You may watch what you eat in Dallas, Houston or anywhere else in Texas. But do you watch what you drink? A number of health problems, including tooth decay, thinning bones, heart disease, stroke, diabetes, dementia, cancer and obesity are linked to the beverages you drink.
In 2006, the Unilever Health Institute in the Netherlands – Unilever owns Lipton Tea – sponsored a panel of nutrition and health experts who published a study, “Beverage Guidance System.” This study was developed to help individuals reduce the amount of calories they are drinking when those calories contribute little or nothing to their health and, in many cases, may actually detract from it.
The panel, led by Barry M. Popkin, a nutrition professor at the University of North Carolina, was concerned by the contribution popular drinks make to weight problems. Panel experts also reviewed 146 published reports to find the best evidence for the health problems from various beverages.
At the top of the heap of preferred beverages is water. It has no calories or hazards, just benefits. But the panel expressed concerns about bottled water fortified with nutrients, implying that some individuals may think they don’t need to eat certain nutrient-fortified foods that contain substances like fiber and phytochemicals, which are lacking in some bottled waters.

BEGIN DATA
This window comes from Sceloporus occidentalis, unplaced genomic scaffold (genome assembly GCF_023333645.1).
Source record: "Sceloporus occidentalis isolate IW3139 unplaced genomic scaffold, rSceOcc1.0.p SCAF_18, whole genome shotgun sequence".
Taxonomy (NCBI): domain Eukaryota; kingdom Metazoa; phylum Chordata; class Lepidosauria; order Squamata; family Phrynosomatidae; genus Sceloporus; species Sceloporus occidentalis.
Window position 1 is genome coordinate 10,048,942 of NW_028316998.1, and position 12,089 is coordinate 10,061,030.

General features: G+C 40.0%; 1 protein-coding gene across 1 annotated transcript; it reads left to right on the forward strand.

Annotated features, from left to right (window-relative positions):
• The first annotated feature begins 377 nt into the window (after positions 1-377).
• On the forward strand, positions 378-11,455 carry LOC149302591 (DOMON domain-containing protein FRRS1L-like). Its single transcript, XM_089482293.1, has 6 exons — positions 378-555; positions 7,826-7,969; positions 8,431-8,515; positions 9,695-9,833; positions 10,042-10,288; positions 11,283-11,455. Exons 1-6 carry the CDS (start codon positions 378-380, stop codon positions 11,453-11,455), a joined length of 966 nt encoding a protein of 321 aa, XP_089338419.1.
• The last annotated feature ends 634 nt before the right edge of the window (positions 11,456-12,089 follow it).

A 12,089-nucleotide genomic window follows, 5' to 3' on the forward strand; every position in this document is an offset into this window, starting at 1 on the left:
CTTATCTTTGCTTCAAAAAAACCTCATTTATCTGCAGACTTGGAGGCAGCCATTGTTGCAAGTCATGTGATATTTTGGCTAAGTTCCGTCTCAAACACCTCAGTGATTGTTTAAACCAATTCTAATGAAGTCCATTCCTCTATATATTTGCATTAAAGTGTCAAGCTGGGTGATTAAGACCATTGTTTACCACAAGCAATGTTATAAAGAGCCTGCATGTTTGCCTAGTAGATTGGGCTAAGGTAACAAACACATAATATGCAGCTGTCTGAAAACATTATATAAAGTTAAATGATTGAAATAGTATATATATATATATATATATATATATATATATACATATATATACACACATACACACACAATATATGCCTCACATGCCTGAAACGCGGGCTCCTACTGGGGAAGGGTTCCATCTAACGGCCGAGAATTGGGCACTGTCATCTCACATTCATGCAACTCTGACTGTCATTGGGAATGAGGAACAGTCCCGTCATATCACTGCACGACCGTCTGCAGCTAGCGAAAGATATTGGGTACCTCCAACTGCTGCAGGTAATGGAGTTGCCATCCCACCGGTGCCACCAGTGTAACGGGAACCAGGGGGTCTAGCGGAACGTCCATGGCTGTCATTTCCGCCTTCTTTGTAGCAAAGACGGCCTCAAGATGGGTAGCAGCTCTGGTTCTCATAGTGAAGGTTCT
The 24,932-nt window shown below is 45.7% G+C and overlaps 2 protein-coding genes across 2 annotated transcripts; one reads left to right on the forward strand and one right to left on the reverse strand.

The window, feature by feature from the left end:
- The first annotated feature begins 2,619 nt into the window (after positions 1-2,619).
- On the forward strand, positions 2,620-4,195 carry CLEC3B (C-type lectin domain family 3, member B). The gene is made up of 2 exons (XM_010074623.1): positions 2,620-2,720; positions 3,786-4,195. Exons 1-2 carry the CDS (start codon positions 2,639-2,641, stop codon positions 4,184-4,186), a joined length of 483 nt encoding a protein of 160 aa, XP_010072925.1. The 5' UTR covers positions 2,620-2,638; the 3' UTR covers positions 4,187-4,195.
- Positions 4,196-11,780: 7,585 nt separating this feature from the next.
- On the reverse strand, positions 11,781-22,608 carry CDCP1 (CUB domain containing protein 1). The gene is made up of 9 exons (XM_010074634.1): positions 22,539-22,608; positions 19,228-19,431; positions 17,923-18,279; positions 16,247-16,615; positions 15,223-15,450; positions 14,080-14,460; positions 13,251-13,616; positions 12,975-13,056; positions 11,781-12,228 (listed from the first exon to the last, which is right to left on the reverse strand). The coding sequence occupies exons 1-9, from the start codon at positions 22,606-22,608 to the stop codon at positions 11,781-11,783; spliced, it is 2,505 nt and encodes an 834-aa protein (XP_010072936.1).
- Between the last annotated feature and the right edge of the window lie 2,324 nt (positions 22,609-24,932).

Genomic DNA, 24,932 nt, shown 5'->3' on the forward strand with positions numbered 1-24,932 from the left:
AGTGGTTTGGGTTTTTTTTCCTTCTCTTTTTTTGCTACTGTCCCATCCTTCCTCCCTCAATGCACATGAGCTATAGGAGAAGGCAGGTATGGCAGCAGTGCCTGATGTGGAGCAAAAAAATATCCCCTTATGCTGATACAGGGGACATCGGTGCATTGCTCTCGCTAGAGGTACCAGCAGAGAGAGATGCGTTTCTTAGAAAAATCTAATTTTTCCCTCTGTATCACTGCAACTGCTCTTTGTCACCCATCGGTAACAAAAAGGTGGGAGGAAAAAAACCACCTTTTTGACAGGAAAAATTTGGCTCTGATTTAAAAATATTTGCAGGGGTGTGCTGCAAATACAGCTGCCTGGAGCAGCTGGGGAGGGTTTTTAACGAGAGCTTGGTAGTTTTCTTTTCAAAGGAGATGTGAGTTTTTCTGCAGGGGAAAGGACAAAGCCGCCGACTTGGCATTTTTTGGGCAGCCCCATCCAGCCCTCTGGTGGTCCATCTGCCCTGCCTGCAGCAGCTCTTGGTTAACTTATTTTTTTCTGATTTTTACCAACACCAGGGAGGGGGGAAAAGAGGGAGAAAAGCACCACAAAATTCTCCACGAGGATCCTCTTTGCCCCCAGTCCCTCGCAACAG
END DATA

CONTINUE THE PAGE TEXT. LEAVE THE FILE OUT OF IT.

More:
Aaahh, The Sweet Nectar of Life
The panel also reported that approximately 21 percent of calories consumed by Texans, and other individuals, over the age of two comes from beverages, mostly soft drinks and fruit drinks with added sugars. There’s been an incredible increase in sugar-sweetened drinks in recent decades, primarily at the expense of milk, which, in comparison, has a number of nutritional benefits. The calories from sweetened sodas and fruit drinks account for half the rise in caloric intake by Americans since the late 1970s.
Americans are not only drinking more sweet beverages, but serving sizes have also bloated, with some restaurants and convenience stores offering 32 ounces servings as well as free refills.
And throw in America’s recent thirst for smoothies and sweetened coffee drinks – 240 calories in a 16-ounce Starbucks Caffe Mocha without the whipped cream – and it’s easy to see why people are drinking themselves into stretch pants with elastic waistbands.
But calories from sweet drinks are not the only problem. In a report in The American Journal of Clinical Nutrition, it’s cited that beverages have “weak satiety properties.” In other words, they do little or nothing to curb an individual’s appetite. As a result, people do not compensate for the calories they drink by eating less.
In addition, some soft drinks contribute to other health problems. The American Academy of General Dentistry says that non-cola carbonated beverages and bottled or canned sweetened iced tea harm tooth enamel, especially when they’re consumed alone, without a meal. And a study of 2,500 adults in Massachusetts linked cola drinking, both regular and diet, to the thinning of hipbones in women.
The panel suggests that if individuals drink something sweet, they should sip a no-calorie beverage like diet soda that includes an approved sweetener, although many experts have recognized the lack of long-term safety data and the possibility that these diet sodas “condition” people to prefer sweetness.
Fruit juices are another alternative, but not nearly as good as whole fruits, which satisfy hunger better.